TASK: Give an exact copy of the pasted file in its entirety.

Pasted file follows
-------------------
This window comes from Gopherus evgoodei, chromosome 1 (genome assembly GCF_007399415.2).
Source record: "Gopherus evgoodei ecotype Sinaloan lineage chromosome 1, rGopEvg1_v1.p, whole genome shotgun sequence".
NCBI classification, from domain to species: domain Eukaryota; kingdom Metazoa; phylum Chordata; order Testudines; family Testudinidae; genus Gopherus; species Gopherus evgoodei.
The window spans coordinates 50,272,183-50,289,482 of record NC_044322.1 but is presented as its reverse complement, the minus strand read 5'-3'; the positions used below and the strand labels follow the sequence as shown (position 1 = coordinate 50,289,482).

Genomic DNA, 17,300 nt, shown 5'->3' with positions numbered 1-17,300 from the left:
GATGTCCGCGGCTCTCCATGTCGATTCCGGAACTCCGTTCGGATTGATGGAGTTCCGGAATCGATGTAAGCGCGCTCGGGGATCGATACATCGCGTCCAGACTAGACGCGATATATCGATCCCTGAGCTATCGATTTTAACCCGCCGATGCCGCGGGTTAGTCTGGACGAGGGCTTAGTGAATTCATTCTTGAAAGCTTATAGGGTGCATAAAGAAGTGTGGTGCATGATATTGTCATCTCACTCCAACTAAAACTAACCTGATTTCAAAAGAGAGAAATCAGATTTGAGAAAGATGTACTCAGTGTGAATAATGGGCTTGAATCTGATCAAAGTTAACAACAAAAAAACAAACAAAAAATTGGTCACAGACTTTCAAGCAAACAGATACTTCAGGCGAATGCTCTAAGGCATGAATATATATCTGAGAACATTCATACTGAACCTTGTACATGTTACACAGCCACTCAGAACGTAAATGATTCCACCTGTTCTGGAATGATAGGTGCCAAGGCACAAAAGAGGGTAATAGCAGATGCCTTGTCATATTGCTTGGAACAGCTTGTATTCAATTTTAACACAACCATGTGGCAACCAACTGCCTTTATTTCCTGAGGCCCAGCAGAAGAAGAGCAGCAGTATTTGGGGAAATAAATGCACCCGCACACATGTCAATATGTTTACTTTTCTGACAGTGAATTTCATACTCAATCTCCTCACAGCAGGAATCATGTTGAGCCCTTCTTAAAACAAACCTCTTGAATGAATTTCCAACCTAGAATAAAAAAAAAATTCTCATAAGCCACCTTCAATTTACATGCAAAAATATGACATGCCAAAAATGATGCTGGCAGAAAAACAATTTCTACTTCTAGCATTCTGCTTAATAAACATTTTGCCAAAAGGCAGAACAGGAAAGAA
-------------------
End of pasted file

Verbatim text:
This window comes from Gopherus evgoodei, chromosome 1 (genome assembly GCF_007399415.2).
Source record: "Gopherus evgoodei ecotype Sinaloan lineage chromosome 1, rGopEvg1_v1.p, whole genome shotgun sequence".
NCBI classification, from domain to species: domain Eukaryota; kingdom Metazoa; phylum Chordata; order Testudines; family Testudinidae; genus Gopherus; species Gopherus evgoodei.
The window spans coordinates 50,272,183-50,289,482 of record NC_044322.1 but is presented as its reverse complement, the minus strand read 5'-3'; the positions used below and the strand labels follow the sequence as shown (position 1 = coordinate 50,289,482).

Genomic DNA, 17,300 nt, shown 5'->3' with positions numbered 1-17,300 from the left:
GATGTCCGCGGCTCTCCATGTCGATTCCGGAACTCCGTTCGGATTGATGGAGTTCCGGAATCGATGTAAGCGCGCTCGGGGATCGATACATCGCGTCCAGACTAGACGCGATATATCGATCCCTGAGCTATCGATTTTAACCCGCCGATGCCGCGGGTTAGTCTGGACGAGGGCTTAGTGAATTCATTCTTGAAAGCTTATAGGGTGCATAAAGAAGTGTGGTGCATGATATTGTCATCTCACTCCAACTAAAACTAACCTGATTTCAAAAGAGAGAAATCAGATTTGAGAAAGATGTACTCAGTGTGAATAATGGGCTTGAATCTGATCAAAGTTAACAACAAAAAAACAAACAAAAAATTGGTCACAGACTTTCAAGCAAACAGATACTTCAGGCGAATGCTCTAAGGCATGAATATATATCTGAGAACATTCATACTGAACCTTGTACATGTTACACAGCCACTCAGAACGTAAATGATTCCACCTGTTCTGGAATGATAGGTGCCAAGGCACAAAAGAGGGTAATAGCAGATGCCTTGTCATATTGCTTGGAACAGCTTGTATTCAATTTTAACACAACCATGTGGCAACCAACTGCCTTTATTTCCTGAGGCCCAGCAGAAGAAGAGCAGCAGTATTTGGGGAAATAAATGCACCCGCACACATGTCAATATGTTTACTTTTCTGACAGTGAATTTCATACTCAATCTCCTCACAGCAGGAATCATGTTGAGCCCTTCTTAAAACAAACCTCTTGAATGAATTTCCAACCTAGAATAAAAAAAAAATTCTCATAAGCCACCTTCAATTTACATGCAAAAATATGACATGCCAAAAATGATGCTGGCAGAAAAACAATTTCTACTTCTAGCATTCTGCTTAATAAACATTTTGCCAAAAGGCAGAACAGGAAAGAA